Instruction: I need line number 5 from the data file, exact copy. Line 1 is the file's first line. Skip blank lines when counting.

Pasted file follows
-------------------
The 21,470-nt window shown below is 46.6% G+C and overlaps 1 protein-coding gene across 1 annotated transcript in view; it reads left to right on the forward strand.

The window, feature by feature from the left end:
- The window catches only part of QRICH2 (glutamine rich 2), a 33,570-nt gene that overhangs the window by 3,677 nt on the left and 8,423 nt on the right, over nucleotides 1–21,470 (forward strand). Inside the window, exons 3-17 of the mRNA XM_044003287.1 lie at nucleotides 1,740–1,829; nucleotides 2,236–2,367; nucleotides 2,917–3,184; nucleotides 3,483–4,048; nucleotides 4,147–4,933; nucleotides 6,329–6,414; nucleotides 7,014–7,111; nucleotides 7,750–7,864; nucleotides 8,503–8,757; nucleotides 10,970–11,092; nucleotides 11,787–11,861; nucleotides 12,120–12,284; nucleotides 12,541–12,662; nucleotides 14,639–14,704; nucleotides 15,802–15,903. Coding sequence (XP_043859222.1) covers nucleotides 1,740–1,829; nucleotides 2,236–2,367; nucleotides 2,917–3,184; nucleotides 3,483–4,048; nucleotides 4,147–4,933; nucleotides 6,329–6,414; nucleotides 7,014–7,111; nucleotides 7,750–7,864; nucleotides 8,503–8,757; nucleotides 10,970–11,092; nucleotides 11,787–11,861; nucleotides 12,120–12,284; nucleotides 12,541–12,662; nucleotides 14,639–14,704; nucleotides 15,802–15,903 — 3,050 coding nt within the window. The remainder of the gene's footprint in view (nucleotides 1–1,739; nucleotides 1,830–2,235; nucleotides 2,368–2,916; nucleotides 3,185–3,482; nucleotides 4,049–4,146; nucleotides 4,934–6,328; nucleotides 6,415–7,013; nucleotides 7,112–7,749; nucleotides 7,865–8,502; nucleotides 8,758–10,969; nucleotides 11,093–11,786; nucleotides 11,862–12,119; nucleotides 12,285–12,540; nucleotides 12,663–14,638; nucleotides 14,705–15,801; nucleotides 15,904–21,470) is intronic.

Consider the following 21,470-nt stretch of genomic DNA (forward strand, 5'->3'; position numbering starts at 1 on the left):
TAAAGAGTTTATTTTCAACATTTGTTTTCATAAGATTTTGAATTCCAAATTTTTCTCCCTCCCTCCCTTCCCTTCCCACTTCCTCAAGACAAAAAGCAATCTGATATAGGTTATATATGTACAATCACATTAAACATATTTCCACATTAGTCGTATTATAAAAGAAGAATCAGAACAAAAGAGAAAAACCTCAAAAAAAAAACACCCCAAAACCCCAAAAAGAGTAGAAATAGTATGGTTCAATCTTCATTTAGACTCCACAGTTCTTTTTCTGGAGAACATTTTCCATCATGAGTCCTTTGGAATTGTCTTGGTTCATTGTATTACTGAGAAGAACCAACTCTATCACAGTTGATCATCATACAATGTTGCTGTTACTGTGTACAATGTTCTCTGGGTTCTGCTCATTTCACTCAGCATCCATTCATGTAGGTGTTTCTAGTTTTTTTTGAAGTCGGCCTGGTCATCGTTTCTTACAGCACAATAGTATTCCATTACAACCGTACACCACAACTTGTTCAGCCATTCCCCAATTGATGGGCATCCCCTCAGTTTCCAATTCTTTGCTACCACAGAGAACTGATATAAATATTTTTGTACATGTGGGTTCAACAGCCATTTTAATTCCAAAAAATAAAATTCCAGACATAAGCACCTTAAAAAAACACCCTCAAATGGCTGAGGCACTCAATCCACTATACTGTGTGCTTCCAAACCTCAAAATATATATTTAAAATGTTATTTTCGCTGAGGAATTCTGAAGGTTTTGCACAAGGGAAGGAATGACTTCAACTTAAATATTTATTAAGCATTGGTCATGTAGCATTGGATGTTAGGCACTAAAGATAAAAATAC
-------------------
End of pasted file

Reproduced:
TAAAGAGTTTATTTTCAACATTTGTTTTCATAAGATTTTGAATTCCAAATTTTTCTCCCTCCCTCCCTTCCCTTCCCACTTCCTCAAGACAAAAAGCAATCTGATATAGGTTATATATGTACAATCACATTAAACATATTTCCACATTAGTCGTATTATAAAAGAAGAATCAGAACAAAAGAGAAAAACCTCAAAAAAAAAACACCCCAAAACCCCAAAAAGAGTAGAAATAGTATGGTTCAATCTTCATTTAGACTCCACAGTTCTTTTTCTGGAGAACATTTTCCATCATGAGTCCTTTGGAATTGTCTTGGTTCATTGTATTACTGAGAAGAACCAACTCTATCACAGTTGATCATCATACAATGTTGCTGTTACTGTGTACAATGTTCTCTGGGTTCTGCTCATTTCACTCAGCATCCATTCATGTAGGTGTTTCTAGTTTTTTTTGAAGTCGGCCTGGTCATCGTTTCTTACAGCACAATAGTATTCCATTACAACCGTACACCACAACTTGTTCAGCCATTCCCCAATTGATGGGCATCCCCTCAGTTTCCAATTCTTTGCTACCACAGAGAACTGATATAAATATTTTTGTACATGTGGGTTCAACAGCCATTTTAATTCCAAAAAATAAAATTCCAGACATAAGCACCTTAAAAAAACACCCTCAAATGGCTGAGGCACTCAATCCACTATACTGTGTGCTTCCAAACCTCAAAATATATATTTAAAATGTTATTTTCGCTGAGGAATTCTGAAGGTTTTGCACAAGGGAAGGAATGACTTCAACTTAAATATTTATTAAGCATTGGTCATGTAGCATTGGATGTTAGGCACTAAAGATAAAAATAC